Being in the company of the ever astonishing Childline team, the day didn't end there! We boarded the bus for our next destination, the village of Supa. As we journeyed on, the bus had an almost party like atmosphere to it as Childline’s ever charismatic Ravi, Meena and Krishna led the kids in singalongs sending off howls of laughter. It's plain to see the team adore the kids and they are adored back in return.

Arriving in Supa we were treated to one of Maharashtra's most popular foods, the delicious Vada Pav,

by local business man Mr Santosh Kilari who enjoyed watching the kids tucking in to the snack almost as much as they enjoyed eating it. We got back on the bus for some more good old rowdy singing as we made our way on to our next event.

Ahmednagar Mid Town Rotary Club was celebrating 100 years of social and charitable work by lighting no less than 5,555 Candles which would make the shape of the Rotary Club symbol and Save the Girl Child emblems. If they managed to do this they would not only magically transform Firodya School in Wadia Park but also make their way into the record books. People came from as far away as Delhi to witness this amazing event and a drone ensured some spectacular aerial shots.

As we pulled in to the grounds, there was a great sense of excitement. Groups of people were carefully placing their candles in their given section that had been chalked out in a mere skeleton of what was to come. A local drumming troupe warming up added to the sense of drama as the Childline team directed the children to hundreds of tiny cups to be filled with sand then candles. It was great thing to watch the kids set about their tasks with humour and enthusiasm, still singing a song or two while doing it.

As dusk fell and the lighting time of 6.45pm approached, a huge moon rose in the sky illuminating the crowd. An uncanny silence crept over them as the first candle was lit and then another and then another. The Rotary Club symbol began to take shape with thousands of shimmering candles followed by the emerging Childline logo. As the final candle was lit, months of careful planning had paid off in a rare shared experience as the crowd of young and old alike marvelled at the beautiful twinkling spectacle of 5,555 candles that made into the Wonder World of Records and sent a message of peace to the world.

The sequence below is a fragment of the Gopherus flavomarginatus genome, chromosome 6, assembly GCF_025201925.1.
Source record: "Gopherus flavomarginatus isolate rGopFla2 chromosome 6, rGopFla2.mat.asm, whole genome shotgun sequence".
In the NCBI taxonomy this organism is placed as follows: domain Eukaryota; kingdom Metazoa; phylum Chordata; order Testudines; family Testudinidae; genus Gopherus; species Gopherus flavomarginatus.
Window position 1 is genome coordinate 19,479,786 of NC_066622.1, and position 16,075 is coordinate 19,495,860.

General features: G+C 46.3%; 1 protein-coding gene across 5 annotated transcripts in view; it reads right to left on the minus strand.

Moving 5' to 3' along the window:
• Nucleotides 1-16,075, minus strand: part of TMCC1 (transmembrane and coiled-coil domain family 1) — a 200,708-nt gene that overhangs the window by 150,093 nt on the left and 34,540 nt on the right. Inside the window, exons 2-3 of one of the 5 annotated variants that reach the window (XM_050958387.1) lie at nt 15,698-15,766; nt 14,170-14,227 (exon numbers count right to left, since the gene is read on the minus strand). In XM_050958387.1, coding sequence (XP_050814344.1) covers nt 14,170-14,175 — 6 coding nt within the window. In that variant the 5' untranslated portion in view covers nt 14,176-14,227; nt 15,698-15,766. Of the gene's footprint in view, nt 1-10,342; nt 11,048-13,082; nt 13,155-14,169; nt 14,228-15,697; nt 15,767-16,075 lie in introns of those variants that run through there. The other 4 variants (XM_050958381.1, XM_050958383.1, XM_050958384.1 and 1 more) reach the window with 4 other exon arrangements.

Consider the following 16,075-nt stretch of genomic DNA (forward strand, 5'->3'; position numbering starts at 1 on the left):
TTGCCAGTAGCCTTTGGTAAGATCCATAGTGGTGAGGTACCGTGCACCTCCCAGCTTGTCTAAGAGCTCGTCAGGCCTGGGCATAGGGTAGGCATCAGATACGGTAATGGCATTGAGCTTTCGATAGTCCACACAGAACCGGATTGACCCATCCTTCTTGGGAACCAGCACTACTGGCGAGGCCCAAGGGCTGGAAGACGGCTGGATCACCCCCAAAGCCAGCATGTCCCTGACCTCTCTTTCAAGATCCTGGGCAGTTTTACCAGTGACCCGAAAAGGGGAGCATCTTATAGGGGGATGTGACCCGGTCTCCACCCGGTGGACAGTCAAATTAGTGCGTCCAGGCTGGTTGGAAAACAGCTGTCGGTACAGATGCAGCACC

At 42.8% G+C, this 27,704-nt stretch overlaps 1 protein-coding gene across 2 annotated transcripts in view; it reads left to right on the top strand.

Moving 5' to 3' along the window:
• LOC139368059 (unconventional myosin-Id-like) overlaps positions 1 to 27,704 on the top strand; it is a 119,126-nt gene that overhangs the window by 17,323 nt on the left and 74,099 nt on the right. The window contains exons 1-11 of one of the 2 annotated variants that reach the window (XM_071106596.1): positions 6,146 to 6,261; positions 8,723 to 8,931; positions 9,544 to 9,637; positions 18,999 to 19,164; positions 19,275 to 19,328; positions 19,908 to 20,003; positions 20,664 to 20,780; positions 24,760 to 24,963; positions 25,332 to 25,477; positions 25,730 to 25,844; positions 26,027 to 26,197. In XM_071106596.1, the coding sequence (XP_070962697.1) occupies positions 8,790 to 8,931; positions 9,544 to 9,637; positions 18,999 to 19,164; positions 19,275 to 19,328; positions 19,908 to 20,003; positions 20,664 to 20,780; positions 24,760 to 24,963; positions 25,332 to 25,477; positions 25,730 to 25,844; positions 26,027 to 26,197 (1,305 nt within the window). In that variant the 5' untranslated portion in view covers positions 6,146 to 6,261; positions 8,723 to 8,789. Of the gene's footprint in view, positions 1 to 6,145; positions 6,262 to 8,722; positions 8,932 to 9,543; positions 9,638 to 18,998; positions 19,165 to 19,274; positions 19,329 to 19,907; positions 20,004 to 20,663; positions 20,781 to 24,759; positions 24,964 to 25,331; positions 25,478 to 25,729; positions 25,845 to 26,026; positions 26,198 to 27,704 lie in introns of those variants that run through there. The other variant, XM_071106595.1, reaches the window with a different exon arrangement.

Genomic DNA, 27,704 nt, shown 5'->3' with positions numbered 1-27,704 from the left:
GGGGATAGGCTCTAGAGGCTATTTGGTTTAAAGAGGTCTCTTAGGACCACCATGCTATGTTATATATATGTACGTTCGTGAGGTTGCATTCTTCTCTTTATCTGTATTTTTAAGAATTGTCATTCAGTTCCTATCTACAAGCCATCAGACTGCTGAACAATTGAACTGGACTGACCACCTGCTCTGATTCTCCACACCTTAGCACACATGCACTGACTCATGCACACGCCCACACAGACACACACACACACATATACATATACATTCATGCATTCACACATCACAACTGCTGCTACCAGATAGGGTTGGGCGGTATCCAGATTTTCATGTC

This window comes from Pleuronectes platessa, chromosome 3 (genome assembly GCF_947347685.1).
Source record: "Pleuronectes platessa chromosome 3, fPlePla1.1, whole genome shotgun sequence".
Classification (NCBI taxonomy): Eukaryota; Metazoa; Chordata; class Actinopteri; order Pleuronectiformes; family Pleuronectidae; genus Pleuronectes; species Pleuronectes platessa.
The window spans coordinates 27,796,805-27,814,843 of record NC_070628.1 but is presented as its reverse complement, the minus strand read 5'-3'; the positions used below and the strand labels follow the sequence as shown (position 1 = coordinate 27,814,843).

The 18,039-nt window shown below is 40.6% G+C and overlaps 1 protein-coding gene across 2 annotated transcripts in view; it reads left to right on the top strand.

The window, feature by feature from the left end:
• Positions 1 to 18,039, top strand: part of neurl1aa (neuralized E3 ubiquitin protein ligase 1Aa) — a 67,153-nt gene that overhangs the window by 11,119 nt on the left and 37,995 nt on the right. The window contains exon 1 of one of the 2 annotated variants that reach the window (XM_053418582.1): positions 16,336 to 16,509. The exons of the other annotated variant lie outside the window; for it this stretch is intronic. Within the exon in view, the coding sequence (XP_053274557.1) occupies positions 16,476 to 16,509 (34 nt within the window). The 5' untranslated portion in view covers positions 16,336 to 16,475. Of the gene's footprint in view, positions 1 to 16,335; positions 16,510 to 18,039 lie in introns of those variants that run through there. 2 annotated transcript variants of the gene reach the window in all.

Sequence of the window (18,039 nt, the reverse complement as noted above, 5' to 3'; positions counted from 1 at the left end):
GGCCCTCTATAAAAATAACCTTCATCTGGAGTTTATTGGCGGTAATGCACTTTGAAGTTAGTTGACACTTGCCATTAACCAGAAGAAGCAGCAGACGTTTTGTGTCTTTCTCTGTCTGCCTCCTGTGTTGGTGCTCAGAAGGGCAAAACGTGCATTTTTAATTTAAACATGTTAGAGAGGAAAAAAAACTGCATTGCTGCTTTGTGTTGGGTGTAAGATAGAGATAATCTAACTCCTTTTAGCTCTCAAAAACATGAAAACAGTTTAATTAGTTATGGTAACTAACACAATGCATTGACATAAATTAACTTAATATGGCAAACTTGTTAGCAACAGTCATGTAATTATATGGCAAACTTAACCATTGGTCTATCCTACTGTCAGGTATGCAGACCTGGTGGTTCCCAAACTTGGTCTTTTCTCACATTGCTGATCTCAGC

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Snehalaya is a voluntary organisation registered in 1992 under the Societies Registration Act 1960 (Reg No MH2220/A'nagar) and in 1995 under the Foreign Contribution Regulation Act (FCRA) Reg No 083720087. It has Tax Exemption Recognition under Section 80G of the Income Tax Act 1961 No.CIT(E)/12A(a)/80G/135/2008-09/1916)

 

Snehalaya adheres to the norms prescribed for good governance of voluntary organisations and is certified by Credibility Alliance (CA/82/2013)

 

Snehalaya, Home of Love Project and Snehalaya UK are all trading names for operations in India and beyond that all represent our projects and services operating since 1989 in Ahmednagar, Maharashtra - India.

 

All donations given to any part of our organisation, unless directly specified, will be spent where most needed for the betterment of our beneficiaries in project running costs and in building capacity through organisational development.

 

Company Registration documents:

Indian Charity Registration details

UK Charity Registration Number: 1157926

Snehalaya Americas, Inc. is a registered 501 c(3) entity, at the following registered address: 30 Sheryl Drive, Edison NJ 08820-1311